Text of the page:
It's a pity this is going to take so long to get up and running, as the maker/coder ethos is stronger right now than it has been at any time since the original 1980s home computer boom which spawned all the (now middle aged) nerds like me who bought most of the first wave of Pis. But I'm glad it's going to happen at some point, anyway.

Here's another similar link:

http://www.bbc.co.uk/news/technology-24446046

P.S. Does anyone remember trying to download a program into their computer using a lightpen pointed at a flashing dot in the corner of their TV screen? Not sure which TV programme it was, but probably BBC's 'Micro Live'.

hippy
Posts: 6864
Joined: Fri Sep 09, 2011 10:34 pm
Location: UK

Re: BBC announce plans for "Digital Creativity and Coding"

Wed Oct 09, 2013 6:47 pm

SiriusHardware wrote:So what will the BBC do this time? Will they commission another physically robust, generic machine with a fixed ROM-resident operating system and a relatively high price, or will they be brave and go with the popular and numerous (but more quirky) Raspberry Pi? Or will they just produce some sort of IDE which will run on any PC? Or Indeed on any Android device?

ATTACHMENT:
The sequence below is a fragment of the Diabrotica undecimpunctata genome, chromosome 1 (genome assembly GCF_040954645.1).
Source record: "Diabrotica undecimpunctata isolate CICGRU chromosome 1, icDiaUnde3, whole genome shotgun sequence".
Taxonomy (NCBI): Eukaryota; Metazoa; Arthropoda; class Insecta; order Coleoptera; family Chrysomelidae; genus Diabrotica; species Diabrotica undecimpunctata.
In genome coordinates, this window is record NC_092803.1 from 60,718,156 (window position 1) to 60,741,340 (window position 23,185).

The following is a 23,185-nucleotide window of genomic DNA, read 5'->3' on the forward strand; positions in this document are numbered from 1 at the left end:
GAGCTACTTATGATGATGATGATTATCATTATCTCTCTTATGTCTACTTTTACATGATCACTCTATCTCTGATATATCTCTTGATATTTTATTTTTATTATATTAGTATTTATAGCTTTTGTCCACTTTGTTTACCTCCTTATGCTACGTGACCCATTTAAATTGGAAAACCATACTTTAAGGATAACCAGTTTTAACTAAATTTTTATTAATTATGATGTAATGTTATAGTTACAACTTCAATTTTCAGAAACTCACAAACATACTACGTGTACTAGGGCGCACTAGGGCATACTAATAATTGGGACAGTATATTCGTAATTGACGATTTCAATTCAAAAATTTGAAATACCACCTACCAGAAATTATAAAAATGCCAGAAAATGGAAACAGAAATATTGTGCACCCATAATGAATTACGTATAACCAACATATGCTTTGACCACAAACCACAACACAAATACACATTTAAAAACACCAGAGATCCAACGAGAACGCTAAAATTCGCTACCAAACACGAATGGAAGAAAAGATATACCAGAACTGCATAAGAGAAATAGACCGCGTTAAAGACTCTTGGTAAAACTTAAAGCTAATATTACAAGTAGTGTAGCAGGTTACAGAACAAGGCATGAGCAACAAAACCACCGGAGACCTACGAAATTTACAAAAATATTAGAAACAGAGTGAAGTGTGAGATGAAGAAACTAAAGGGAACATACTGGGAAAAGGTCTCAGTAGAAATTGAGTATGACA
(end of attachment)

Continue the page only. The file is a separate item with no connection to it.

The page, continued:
The BBC are somewhat between a rock and a hard place on choosing a hardware platform.

No matter what they do they will be accused of using taxpayer funding to give an unfair advantage to their own or someone else's venture. Even with the Foundation's charitable status the Pi itself is primarily a commercial venture, generating money for both the Foundation and commercial partners.

I imagine the only way the BBC could do it without stirring up a hornet's nest would be by being hardware platform independent. It is easier to defend a chosen programming language as most appropriate for teaching coding skills to the target audience even if others disagree.

SiriusHardware
Posts: 502
Joined: Thu Aug 02, 2012 9:09 pm
Location: UK

Re: BBC announce plans for "Digital Creativity and Coding"

Wed Oct 09, 2013 8:13 pm